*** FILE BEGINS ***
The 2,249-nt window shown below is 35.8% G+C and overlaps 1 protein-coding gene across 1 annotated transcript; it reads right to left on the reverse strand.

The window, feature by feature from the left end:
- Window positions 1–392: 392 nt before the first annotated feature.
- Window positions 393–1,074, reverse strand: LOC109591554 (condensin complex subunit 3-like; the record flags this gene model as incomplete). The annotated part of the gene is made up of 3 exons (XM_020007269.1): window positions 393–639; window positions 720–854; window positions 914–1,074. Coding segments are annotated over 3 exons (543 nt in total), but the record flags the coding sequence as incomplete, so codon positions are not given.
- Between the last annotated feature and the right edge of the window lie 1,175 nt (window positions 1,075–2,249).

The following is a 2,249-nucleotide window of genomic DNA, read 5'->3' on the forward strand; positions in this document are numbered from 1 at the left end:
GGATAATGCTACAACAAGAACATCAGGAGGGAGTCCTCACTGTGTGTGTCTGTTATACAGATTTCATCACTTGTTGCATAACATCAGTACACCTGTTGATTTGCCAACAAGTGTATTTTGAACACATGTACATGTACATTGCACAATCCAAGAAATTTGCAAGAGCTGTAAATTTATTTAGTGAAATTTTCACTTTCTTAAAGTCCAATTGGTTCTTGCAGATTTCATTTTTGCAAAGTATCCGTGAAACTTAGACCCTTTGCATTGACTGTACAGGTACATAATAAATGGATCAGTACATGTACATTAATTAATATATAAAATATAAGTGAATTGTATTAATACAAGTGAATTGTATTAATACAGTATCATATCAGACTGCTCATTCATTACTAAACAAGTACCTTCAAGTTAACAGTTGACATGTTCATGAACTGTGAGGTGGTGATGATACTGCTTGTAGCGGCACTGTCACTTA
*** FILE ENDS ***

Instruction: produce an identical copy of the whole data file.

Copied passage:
The 2,249-nt window shown below is 35.8% G+C and overlaps 1 protein-coding gene across 1 annotated transcript; it reads right to left on the reverse strand.

The window, feature by feature from the left end:
- Window positions 1–392: 392 nt before the first annotated feature.
- Window positions 393–1,074, reverse strand: LOC109591554 (condensin complex subunit 3-like; the record flags this gene model as incomplete). The annotated part of the gene is made up of 3 exons (XM_020007269.1): window positions 393–639; window positions 720–854; window positions 914–1,074. Coding segments are annotated over 3 exons (543 nt in total), but the record flags the coding sequence as incomplete, so codon positions are not given.
- Between the last annotated feature and the right edge of the window lie 1,175 nt (window positions 1,075–2,249).

The following is a 2,249-nucleotide window of genomic DNA, read 5'->3' on the forward strand; positions in this document are numbered from 1 at the left end:
GGATAATGCTACAACAAGAACATCAGGAGGGAGTCCTCACTGTGTGTGTCTGTTATACAGATTTCATCACTTGTTGCATAACATCAGTACACCTGTTGATTTGCCAACAAGTGTATTTTGAACACATGTACATGTACATTGCACAATCCAAGAAATTTGCAAGAGCTGTAAATTTATTTAGTGAAATTTTCACTTTCTTAAAGTCCAATTGGTTCTTGCAGATTTCATTTTTGCAAAGTATCCGTGAAACTTAGACCCTTTGCATTGACTGTACAGGTACATAATAAATGGATCAGTACATGTACATTAATTAATATATAAAATATAAGTGAATTGTATTAATACAAGTGAATTGTATTAATACAGTATCATATCAGACTGCTCATTCATTACTAAACAAGTACCTTCAAGTTAACAGTTGACATGTTCATGAACTGTGAGGTGGTGATGATACTGCTTGTAGCGGCACTGTCACTTA